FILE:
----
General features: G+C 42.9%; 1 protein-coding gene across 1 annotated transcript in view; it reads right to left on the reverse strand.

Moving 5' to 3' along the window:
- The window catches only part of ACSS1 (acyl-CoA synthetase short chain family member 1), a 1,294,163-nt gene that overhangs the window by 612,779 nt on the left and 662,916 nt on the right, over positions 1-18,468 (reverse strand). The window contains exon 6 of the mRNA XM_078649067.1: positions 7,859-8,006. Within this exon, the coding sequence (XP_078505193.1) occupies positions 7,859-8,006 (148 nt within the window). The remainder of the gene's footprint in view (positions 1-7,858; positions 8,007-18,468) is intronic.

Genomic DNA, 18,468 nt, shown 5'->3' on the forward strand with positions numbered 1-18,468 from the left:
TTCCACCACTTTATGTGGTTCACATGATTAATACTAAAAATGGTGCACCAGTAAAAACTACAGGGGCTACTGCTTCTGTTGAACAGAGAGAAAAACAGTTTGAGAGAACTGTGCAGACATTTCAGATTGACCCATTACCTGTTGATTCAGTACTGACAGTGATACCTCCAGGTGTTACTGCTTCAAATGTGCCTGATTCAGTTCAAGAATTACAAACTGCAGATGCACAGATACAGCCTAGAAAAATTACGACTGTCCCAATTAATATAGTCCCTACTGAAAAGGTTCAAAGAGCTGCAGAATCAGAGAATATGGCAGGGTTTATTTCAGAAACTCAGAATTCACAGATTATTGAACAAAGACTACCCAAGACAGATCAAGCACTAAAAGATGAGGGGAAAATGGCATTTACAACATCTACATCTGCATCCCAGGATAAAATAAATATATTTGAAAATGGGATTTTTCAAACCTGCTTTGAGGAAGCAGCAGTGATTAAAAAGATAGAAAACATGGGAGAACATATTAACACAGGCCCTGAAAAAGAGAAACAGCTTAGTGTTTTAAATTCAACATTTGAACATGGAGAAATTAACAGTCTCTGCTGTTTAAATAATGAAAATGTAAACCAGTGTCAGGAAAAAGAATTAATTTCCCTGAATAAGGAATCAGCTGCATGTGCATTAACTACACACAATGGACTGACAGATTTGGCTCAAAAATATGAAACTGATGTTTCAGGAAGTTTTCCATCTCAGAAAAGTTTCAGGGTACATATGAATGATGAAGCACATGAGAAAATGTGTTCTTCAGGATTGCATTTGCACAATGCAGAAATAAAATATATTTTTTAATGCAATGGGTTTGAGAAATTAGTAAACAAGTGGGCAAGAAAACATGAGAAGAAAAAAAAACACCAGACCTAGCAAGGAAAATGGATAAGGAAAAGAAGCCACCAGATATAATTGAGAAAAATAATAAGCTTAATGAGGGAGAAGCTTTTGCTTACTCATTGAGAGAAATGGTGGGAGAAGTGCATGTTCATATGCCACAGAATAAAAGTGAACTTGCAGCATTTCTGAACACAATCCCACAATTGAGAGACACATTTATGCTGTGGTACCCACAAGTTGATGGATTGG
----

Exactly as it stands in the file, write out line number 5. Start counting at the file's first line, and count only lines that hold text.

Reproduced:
TTCCACCACTTTATGTGGTTCACATGATTAATACTAAAAATGGTGCACCAGTAAAAACTACAGGGGCTACTGCTTCTGTTGAACAGAGAGAAAAACAGTTTGAGAGAACTGTGCAGACATTTCAGATTGACCCATTACCTGTTGATTCAGTACTGACAGTGATACCTCCAGGTGTTACTGCTTCAAATGTGCCTGATTCAGTTCAAGAATTACAAACTGCAGATGCACAGATACAGCCTAGAAAAATTACGACTGTCCCAATTAATATAGTCCCTACTGAAAAGGTTCAAAGAGCTGCAGAATCAGAGAATATGGCAGGGTTTATTTCAGAAACTCAGAATTCACAGATTATTGAACAAAGACTACCCAAGACAGATCAAGCACTAAAAGATGAGGGGAAAATGGCATTTACAACATCTACATCTGCATCCCAGGATAAAATAAATATATTTGAAAATGGGATTTTTCAAACCTGCTTTGAGGAAGCAGCAGTGATTAAAAAGATAGAAAACATGGGAGAACATATTAACACAGGCCCTGAAAAAGAGAAACAGCTTAGTGTTTTAAATTCAACATTTGAACATGGAGAAATTAACAGTCTCTGCTGTTTAAATAATGAAAATGTAAACCAGTGTCAGGAAAAAGAATTAATTTCCCTGAATAAGGAATCAGCTGCATGTGCATTAACTACACACAATGGACTGACAGATTTGGCTCAAAAATATGAAACTGATGTTTCAGGAAGTTTTCCATCTCAGAAAAGTTTCAGGGTACATATGAATGATGAAGCACATGAGAAAATGTGTTCTTCAGGATTGCATTTGCACAATGCAGAAATAAAATATATTTTTTAATGCAATGGGTTTGAGAAATTAGTAAACAAGTGGGCAAGAAAACATGAGAAGAAAAAAAAACACCAGACCTAGCAAGGAAAATGGATAAGGAAAAGAAGCCACCAGATATAATTGAGAAAAATAATAAGCTTAATGAGGGAGAAGCTTTTGCTTACTCATTGAGAGAAATGGTGGGAGAAGTGCATGTTCATATGCCACAGAATAAAAGTGAACTTGCAGCATTTCTGAACACAATCCCACAATTGAGAGACACATTTATGCTGTGGTACCCACAAGTTGATGGATTGG